When Russian-born-by-way-of-New-York songstress Regina Spektor came onto the popular music scene with her single “Fidelity’ in 2006, few knew that the then 27-year-old singer already had four albums under her belt.

With her quirky wordplay and adorably bizarre vocal inflections, it seemed Spektor was being groomed to be the next slightly off center female star.

But what her newly acquired fans mightn’t have realized, was that Begin To Hope – the release which got her famous – was, for the most part, unlike her previous records. Spektor’s first three LPs are almost entirely acoustic, very light on production, and sometimes downright bizarre, with the songstress using chairs as percussion and rapping about bowel movements.

As is often the case when an artist already has a substantial (and diverse) catalogue upon achieving fame, Spektor’s older work was not only unknown, but often poorly received by her audience at Melbourne’s The Plenary.

Opening the show was Spektor’s adorable and supremely talented husband Jack Dishel performing under the moniker of Only Son. The singer-songwriter is best known as the lead guitarist for cult band The Moldy Peaches, but it has to be said that his solo work is nothing to sneeze at.

Taking the stage alone, Dishel relies on loops to produce a slightly punk-rock sound while he handles guitar and vocals. The New Yorker’s voice is pure, and along with his sampling prowess, is perfectly showcased on ‘Long Live The Future’.

For the majority of Only Son’s set, the mostly female audience are distracted and not fully engaged (which is much more of a reflection on the crowd than the performance); but this all changes with ‘Stamp Your Name On It’, noisier and fuller than the rest of his set, Dishel pays homage to his punk rock roots and seems far more at home.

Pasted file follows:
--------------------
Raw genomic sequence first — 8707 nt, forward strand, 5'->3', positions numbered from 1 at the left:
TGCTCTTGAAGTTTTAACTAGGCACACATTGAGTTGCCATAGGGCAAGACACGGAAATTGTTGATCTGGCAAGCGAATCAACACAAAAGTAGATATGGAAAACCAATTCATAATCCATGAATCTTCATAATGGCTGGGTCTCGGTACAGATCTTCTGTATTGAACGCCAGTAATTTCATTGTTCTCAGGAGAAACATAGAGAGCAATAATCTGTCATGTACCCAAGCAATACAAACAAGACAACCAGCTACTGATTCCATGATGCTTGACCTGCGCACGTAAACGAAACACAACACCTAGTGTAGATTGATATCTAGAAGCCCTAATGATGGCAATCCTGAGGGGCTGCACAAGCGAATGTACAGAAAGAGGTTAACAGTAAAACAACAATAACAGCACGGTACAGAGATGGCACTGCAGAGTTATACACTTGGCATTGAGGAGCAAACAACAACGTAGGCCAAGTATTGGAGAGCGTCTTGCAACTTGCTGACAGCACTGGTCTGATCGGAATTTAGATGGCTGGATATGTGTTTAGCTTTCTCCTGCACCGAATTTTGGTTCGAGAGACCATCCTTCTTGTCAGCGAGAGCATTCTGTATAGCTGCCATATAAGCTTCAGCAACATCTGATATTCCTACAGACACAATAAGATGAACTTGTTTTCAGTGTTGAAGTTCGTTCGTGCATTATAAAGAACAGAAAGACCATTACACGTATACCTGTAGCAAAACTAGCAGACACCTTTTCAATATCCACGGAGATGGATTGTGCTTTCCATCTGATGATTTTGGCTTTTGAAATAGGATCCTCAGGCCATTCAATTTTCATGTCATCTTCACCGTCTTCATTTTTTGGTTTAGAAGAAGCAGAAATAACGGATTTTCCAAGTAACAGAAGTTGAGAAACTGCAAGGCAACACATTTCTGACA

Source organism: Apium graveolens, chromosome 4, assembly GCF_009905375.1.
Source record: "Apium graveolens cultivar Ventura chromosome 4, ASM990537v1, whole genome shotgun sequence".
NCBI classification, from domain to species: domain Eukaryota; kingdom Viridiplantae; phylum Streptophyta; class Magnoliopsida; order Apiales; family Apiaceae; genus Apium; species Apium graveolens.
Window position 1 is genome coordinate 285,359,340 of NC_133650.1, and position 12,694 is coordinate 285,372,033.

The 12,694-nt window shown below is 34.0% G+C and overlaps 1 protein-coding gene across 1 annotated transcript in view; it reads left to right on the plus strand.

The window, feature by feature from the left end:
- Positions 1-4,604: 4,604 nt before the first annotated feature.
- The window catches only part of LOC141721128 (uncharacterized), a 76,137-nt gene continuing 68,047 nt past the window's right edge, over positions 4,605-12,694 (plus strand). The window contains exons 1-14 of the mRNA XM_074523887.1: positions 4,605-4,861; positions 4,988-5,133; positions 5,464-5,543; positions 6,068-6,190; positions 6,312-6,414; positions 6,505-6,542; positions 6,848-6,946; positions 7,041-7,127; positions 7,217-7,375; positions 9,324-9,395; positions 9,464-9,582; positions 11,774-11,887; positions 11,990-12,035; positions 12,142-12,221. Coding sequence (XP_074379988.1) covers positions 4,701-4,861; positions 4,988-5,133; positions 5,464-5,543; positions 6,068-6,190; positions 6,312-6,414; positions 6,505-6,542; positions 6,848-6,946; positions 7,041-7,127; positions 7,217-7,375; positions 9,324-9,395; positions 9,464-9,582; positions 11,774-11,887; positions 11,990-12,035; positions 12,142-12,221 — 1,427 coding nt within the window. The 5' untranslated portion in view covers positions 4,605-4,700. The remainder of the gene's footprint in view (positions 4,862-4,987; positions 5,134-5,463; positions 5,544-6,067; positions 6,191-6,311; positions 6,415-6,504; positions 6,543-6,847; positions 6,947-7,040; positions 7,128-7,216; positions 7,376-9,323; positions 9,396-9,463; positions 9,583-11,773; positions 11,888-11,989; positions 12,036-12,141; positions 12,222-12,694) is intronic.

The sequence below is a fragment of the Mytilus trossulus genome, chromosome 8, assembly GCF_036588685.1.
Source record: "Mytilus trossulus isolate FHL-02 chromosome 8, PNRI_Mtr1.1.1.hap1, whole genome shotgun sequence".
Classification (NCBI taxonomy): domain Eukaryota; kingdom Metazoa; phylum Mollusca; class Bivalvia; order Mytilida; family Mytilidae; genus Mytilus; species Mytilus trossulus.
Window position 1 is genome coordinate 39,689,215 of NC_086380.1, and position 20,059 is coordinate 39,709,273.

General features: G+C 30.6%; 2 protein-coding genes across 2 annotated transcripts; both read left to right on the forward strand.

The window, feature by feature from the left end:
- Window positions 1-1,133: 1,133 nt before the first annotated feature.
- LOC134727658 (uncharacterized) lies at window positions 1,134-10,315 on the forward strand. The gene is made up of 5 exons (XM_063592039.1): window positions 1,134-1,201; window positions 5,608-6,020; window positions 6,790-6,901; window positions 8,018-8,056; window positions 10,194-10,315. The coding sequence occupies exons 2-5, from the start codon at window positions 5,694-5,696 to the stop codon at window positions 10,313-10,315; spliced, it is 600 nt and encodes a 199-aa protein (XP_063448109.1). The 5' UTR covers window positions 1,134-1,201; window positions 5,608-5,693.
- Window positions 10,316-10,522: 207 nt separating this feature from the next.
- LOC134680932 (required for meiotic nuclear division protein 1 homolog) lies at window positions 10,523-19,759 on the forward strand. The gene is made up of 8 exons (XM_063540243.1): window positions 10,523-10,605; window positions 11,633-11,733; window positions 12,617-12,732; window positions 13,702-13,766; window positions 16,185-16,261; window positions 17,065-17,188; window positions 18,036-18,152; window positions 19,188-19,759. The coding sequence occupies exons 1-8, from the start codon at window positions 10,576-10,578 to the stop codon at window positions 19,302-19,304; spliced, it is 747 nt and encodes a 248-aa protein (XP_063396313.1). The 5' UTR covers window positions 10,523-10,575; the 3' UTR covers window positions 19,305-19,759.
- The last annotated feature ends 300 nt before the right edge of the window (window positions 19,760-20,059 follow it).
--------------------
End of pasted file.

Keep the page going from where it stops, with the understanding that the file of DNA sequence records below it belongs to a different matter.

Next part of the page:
By the time he exits the stage, The Plenary is half full, and the lime green chairs of the venue make it painfully obvious just how many people didn’t make it for the opening act.

As Ms. Spektor graces the stage, she is silent and, without greeting the audience, launches into a heart-stopping a capella rendition of ‘Ain’t No Cover’.  Her voice is stunning and she uses nothing but her own finger taps of the microphone as a beat to accompany her delicately jazzy vocals, as the venue falls silent and all phones are (finally) put away.

Starting with a slew of hits, including ‘The Calculation’ and ‘On The Radio’, the singer settles in behind her piano and doesn’t bother with much stage banter (a trend that continues all night, including when a group of girls gift Spektor portraits they’ve painted).

After appeasing her young audience with a few of her better-known tracks, Spektor digs deep into her catalogue and beyond. Cuts from her earlier, self-released records 11:11 and Songs don’t go down quite as well with the crowd. Maybe it’s because they can’t sing along or maybe its that in a 25-song set, 10 piano ballads in a row can get tiresome.

Never the less, some older tracks did manage to seduce, with most charmed by Spektor’s stunning voice pleading to “help a brother out” during ‘Ode To Divorce’, and with so few discernable differences between original recordings and Spektor’s live renditions, the crowd is left floored over and over.

Her tactics to sandwich the older, lesser known numbers between her hits seems to work, as during the obligatory encore, she plays all her biggest hits including ‘Us’, ‘Fidelity’, and ‘Hotel Song’.

If there was ever any doubt that Spektor seems to resent her fans only being aware of her last three albums, then what happened during her rendition of her most popular song to date, ‘Samson’, verified it.

Spektor rushed through the ballad, and as she got to the first chorus, she halts and yells “What the hell is that?!” After the confused audience half cackles, she explains “it sounds like there’s a velcro ghost on stage. Sorry, but that was scary. I’m gunna figure out how to continue…”

After attempting a re-launch, Spektor interrupts the track twice more, then quickly bids goodbyes and exits the stage.

The audience was left confused and slightly exhausted after a densely packed, piano-heavy two hour show.

Despite Spektor’s confusing attitude towards her own catalogue’s reception, the show was made enjoyable thanks to her powerful yet fragile voice. If anything is for sure it’s that the New Yorker has the chops, but maybe not the patience, to seduce her audience.

Check out our gallery of Regina Spektor’s show at The Plenary in Melbourne here.